Additionally, because ICD-9CM is imprecise and uses terminology inconsistently, not only is it difficult or impossible to capture new technology, the system lacks the codes necessary to cover preventative services. This hinders the progress of personalized medicine, and discourages the use of advanced diagnostic testing. I suggest you read “

Realizing the Promise of Personalized Medicine” in the Harvard Business Review to learn more.




We now have the gist of the current problem, so let’s get an overview of the ICD-10 solution. According to HHS, as we adopt ICD-10 code sets, we can expect to realize:




• More accurate (and realistic) reimbursement for new procedures with fewer rejected claims, better disease management, and standardized international disease monitoring and reporting.


• Support for comprehensive quality data reporting.


• Value-based purchasing based upon accurately defined services providing specific diagnoses and treatment data that should speed reimbursement while deterring Medicare fraud and abuse.


• Enable us to compare U.S. data worldwide to track the incidence and spread of disease, as well as treatment outcomes.




To further put the transition and implementation of ICD-10 into perspective, the ICD-9-CM system contains roughly 24,000 codes, as compared to the 200,000 available in the ICD-10-CM. This added capacity and functionality of both ICD-10-CM and ICD-10-PCS have been identified by AHIMA as catalysts for developing computer-assisted coding (CAC) applications. And CAC has already been generally accepted as the technology that will best facilitate streamlining an across-the-board improvement in the healthcare coding process.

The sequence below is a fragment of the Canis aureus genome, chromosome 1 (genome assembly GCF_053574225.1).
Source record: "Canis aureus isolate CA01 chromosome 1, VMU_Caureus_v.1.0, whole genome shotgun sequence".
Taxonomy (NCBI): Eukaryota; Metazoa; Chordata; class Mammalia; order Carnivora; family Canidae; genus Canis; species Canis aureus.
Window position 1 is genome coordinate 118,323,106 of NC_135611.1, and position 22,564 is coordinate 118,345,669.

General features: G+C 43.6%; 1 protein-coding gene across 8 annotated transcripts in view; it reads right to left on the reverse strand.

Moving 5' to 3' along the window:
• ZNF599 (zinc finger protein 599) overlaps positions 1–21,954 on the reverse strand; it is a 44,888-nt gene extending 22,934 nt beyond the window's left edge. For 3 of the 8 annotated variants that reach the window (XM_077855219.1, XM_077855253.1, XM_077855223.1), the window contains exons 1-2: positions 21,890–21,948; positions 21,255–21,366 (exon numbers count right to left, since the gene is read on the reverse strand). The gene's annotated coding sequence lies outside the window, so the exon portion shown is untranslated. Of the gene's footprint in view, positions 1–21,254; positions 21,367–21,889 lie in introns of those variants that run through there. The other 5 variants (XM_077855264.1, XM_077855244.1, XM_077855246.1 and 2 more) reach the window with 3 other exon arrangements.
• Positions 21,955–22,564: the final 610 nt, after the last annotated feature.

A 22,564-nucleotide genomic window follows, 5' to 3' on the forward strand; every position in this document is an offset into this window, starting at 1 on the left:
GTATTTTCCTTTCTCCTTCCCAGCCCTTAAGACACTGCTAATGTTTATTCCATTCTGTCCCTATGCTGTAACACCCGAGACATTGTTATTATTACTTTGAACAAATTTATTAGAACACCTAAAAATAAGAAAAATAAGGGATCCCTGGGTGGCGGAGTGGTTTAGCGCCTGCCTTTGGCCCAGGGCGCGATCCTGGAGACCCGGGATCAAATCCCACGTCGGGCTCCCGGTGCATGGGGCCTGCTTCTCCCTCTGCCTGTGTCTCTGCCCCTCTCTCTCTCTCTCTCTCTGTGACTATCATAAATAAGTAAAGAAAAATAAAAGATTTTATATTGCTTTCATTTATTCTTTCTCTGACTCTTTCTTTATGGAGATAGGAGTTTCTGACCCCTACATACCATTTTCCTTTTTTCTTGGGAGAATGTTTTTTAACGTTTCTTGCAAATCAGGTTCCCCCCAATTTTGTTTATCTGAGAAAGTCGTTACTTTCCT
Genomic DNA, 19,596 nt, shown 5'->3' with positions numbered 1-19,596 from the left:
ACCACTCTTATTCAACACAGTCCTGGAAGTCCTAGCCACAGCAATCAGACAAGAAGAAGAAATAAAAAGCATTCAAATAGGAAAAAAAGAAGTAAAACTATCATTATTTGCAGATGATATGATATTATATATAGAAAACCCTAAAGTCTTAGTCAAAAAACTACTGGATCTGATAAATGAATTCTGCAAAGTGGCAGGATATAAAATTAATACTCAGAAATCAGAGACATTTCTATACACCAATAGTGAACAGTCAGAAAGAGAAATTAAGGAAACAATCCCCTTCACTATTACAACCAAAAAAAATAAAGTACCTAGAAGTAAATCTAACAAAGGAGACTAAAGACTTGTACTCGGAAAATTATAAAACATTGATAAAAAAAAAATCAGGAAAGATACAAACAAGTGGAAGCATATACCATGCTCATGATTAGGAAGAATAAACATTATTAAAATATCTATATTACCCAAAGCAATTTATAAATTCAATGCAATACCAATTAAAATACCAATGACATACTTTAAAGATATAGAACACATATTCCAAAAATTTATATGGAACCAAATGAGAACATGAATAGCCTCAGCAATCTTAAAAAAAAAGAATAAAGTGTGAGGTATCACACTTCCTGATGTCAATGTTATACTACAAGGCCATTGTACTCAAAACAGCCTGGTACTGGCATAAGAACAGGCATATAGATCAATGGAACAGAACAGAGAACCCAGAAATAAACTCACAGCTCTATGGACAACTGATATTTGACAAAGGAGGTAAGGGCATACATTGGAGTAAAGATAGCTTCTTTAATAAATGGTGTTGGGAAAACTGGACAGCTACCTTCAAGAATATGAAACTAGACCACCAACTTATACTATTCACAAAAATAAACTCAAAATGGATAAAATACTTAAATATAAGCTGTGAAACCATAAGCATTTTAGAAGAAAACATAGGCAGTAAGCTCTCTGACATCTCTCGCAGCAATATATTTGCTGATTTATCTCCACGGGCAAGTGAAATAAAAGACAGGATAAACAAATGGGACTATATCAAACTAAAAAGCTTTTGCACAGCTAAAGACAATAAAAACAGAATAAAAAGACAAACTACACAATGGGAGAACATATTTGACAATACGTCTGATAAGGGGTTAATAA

The United States is the only industrialized nation that has not transitioned to ICD-10. In fact, almost 100 countries have implemented and are using the system. It’s time we move into the 21st century. We will realize the benefits of improved care and faster, more accurate reimbursement for substantially more and better defined services. All advantages that support change.




But what about cost? Where’s the ROI? Those questions are best answered by the

Rand Corporation, which conducted research on the cost-benefit relationship of an ICD-10 transition sponsored by NCVHS in 2004. In short, although the transition will likely cost more than a billion dollars, the investment is projected to be recouped in five or fewer years.




As you would expect, the naysayers are preparing a new argument against ICD-10. There are rumblings that because ICD-11 is now in development and may be ready for implementation by 2014, we should wait until it’s ready and implement both systems at once.




That argument is hardly worth addressing in light of the benefits our healthcare system will realize by adopting ICD-10 now and paying for improvements incrementally. Our nation is already a decade behind the curve when it comes to raising our coding standards and being able to clearly communicate with other members of the World Health Organization.




Let’s get started on planning to manage our change to ICD-10. This will take more than a cursory internal review. We need to tap the resources offered by ICD-10 savvy professional organizations, begin reviewing the challenges with our consultants, and sit down with our vendors to discuss their plans for ICD-10 functionality. We have the tools to create a positive environment for change and manage it to maximize our benefits. What do you think?